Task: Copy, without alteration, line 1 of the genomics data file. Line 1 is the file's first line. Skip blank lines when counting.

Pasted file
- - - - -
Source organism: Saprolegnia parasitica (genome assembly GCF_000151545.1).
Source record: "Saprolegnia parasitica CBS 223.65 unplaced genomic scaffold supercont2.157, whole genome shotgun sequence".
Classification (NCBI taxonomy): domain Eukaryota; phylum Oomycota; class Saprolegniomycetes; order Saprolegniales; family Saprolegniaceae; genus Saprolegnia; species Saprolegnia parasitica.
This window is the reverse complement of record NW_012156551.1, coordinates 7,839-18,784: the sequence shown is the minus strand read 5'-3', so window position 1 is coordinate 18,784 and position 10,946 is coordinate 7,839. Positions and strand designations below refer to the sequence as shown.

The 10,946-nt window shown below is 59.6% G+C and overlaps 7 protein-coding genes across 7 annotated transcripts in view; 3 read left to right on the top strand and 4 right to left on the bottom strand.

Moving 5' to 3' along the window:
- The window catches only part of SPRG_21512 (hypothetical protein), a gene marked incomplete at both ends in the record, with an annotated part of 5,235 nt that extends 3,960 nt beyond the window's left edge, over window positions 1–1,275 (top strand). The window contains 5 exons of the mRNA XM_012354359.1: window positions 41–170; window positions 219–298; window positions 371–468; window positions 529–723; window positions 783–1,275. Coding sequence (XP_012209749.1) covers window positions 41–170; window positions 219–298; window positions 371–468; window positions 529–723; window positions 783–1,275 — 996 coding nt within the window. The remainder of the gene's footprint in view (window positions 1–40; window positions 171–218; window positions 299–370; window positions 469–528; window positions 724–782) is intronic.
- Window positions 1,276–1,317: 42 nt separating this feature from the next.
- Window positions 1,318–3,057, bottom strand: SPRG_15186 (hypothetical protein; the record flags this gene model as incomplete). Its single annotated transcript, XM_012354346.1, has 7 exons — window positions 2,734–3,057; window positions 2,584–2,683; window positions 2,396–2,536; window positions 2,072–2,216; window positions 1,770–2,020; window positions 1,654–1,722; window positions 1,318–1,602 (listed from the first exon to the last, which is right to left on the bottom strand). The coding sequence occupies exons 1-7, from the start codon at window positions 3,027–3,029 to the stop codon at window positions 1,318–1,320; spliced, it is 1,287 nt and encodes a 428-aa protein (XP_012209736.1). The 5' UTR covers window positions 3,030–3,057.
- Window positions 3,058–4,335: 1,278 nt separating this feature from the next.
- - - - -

Source organism: Saprolegnia parasitica (genome assembly GCF_000151545.1).